holograph


holograph

holograph 1[hol-uh-graf, -grahf, hoh-luh-] ExamplesWord Origin adjective

  1. Also hol·o·graph·ic [hol-uh-graf-ik, hoh-luh-] /ˌhɒl əˈgræf ɪk, ˌhoʊ lə-/, hol·o·graph·i·cal. wholly written by the person in whose name it appears: a holograph letter.

noun

  1. a holograph writing, as a deed, will, or letter.

Origin of holograph 1 1650–60; Late Latin holographus Late Greek hológraphos. See holo-, -graph holograph 2[hol-uh-graf, -grahf, hoh-luh-] verb (used with object)

  1. to make by the use of holography.

noun

  1. an image produced by holography.
  2. Optics. hologram.

Origin of holograph 2First recorded in 1965–70; back formation from holography Related formsho·log·ra·pher [huh-log-ruh-fer] /həˈlɒg rə fər/, nounhol·o·graph·ic [hol-uh-graf-ik, hoh-luh-] /ˌhɒl əˈgræf ɪk, ˌhoʊ lə-/, adjectivehol·o·graph·i·cal·ly, adverb Examples from the Web for holograph Historical Examples of holograph

  • He had been told that Mortimer Fenley had made a holograph will.

    The Strange Case of Mortimer Fenley

    Louis Tracy

  • For instance, his will is a holograph will, if that is what you are hinting at.

    The Strange Case of Mortimer Fenley

    Louis Tracy

  • It is a holograph will, and consequently very easy to upset.

    Cousin Pons

    Honore de Balzac

  • Further proof that this contention is correct is that each copy bears an inscription in Whitman’s holograph.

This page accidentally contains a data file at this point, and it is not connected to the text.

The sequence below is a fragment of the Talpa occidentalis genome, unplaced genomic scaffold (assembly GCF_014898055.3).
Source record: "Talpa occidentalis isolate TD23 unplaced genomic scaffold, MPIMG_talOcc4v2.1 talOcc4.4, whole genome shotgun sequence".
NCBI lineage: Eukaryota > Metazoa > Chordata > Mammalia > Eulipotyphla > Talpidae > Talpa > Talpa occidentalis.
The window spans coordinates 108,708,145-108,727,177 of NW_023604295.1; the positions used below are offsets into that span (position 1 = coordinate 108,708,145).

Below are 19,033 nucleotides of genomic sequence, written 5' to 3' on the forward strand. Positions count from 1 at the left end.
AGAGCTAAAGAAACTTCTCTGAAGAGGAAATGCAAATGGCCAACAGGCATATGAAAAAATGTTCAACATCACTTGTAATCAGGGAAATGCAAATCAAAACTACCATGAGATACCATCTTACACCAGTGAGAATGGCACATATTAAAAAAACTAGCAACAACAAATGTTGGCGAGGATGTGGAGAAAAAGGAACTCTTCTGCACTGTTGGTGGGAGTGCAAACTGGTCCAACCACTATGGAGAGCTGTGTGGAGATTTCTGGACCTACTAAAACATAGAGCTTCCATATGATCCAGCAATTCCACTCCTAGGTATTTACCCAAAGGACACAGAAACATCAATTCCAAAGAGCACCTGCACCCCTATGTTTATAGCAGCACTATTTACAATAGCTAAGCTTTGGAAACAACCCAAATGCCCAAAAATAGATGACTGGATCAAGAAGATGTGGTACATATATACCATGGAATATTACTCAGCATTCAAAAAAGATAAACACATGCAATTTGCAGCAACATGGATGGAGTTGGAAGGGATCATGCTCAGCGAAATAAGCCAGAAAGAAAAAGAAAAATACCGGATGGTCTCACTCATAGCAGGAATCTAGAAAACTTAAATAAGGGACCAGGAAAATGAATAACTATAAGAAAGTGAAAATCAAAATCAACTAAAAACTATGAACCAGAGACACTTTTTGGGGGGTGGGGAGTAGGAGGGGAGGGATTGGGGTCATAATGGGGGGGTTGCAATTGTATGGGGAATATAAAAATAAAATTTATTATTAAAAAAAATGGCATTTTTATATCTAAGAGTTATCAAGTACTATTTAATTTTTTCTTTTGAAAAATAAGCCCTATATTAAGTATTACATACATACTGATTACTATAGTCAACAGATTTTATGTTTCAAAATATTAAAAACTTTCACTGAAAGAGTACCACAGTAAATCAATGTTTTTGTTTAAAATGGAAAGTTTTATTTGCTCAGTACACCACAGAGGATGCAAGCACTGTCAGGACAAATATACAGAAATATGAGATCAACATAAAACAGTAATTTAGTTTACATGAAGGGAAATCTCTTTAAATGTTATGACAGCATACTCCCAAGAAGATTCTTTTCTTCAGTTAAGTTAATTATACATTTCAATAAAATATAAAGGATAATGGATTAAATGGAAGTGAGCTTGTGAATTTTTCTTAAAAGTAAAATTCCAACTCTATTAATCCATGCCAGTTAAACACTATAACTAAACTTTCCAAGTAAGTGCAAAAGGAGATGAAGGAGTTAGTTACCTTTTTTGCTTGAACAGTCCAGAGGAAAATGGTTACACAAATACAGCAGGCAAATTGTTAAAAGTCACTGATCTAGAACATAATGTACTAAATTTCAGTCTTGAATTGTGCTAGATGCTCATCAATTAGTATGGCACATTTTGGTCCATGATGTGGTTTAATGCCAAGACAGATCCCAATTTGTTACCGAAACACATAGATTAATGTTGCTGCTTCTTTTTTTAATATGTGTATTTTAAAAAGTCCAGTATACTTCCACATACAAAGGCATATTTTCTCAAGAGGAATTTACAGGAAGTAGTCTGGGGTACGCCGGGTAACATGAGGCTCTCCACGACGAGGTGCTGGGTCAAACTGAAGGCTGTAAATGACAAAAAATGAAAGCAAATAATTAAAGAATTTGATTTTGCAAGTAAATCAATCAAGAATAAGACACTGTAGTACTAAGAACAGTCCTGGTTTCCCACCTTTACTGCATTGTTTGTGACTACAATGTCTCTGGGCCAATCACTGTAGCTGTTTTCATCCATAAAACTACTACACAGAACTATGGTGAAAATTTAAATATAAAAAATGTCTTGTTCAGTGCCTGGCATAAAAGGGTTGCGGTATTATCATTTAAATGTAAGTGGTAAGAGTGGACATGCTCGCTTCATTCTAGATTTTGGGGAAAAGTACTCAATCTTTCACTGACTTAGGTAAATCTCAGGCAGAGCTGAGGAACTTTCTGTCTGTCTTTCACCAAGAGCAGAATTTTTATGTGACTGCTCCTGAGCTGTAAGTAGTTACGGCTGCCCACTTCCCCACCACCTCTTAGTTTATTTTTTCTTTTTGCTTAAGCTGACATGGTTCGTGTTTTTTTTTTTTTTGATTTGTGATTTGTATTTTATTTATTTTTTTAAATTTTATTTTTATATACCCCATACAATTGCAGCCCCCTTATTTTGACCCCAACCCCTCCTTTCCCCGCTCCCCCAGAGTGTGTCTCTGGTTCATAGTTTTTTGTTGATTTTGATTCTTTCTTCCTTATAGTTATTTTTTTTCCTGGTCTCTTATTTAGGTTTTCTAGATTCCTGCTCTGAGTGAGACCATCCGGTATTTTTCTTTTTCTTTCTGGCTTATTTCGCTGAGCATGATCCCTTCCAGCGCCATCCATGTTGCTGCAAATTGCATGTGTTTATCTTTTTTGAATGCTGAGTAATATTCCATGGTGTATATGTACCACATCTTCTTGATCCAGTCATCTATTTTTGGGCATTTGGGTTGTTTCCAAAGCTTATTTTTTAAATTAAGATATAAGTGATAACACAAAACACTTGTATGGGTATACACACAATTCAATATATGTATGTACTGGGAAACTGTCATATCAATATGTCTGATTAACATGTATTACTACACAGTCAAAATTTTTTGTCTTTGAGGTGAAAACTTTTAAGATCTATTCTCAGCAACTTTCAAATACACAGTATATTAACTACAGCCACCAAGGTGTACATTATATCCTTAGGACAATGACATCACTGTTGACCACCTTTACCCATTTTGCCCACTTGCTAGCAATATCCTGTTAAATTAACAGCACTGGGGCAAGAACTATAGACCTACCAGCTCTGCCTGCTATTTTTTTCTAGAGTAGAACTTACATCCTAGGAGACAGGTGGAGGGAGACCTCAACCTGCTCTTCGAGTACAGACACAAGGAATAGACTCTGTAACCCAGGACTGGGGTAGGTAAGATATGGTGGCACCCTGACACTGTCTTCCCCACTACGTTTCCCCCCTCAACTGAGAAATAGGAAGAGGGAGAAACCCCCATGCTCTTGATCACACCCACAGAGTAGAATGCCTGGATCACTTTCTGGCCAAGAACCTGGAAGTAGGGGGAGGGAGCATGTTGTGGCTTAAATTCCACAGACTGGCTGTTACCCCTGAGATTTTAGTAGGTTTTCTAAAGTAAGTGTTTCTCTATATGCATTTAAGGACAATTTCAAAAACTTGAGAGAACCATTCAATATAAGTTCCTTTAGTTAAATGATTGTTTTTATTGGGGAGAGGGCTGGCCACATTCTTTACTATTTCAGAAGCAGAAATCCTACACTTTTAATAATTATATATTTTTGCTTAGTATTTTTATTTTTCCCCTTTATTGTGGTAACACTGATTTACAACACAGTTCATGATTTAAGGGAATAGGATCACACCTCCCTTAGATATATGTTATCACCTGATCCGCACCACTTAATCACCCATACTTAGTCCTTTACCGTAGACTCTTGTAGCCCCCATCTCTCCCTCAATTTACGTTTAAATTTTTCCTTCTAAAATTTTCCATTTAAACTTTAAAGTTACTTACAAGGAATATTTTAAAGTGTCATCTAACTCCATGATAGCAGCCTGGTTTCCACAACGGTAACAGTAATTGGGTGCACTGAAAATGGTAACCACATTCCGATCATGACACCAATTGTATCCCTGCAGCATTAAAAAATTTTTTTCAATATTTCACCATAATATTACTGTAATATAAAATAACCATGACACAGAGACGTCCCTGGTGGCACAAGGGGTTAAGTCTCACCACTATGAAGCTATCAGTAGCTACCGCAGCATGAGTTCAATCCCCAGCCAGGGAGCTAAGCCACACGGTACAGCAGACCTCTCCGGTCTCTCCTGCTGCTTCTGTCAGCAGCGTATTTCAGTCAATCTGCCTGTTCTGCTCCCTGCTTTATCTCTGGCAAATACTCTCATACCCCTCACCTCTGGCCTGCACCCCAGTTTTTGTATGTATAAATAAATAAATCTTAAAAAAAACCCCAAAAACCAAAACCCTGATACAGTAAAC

The Bibliography of Walt Whitman

    Frank Shay

  • No more likely date can be found for the holograph letter which he is said to have addressed to Shakespeare.

    A Chronicle History of the Life and Work of William Shakespeare

    Frederick Gard Fleay

  • British Dictionary definitions for holograph holograph noun

      1. a book or document handwritten by its author; original manuscript; autograph
      2. (as modifier)a holograph document

    Word Origin and History for holograph n.

    “document written entirely by the person from whom it proceeds,” 1620s, from Late Latin holographus, from Greek holographos “written entirely by the same hand,” literally “written in full,” from holos “whole” (see safe (adj.)) + graphos “written,” from graphein “to write” (see -graphy). Modern use, with reference to holograms, is a 1960s back-formation from holography.

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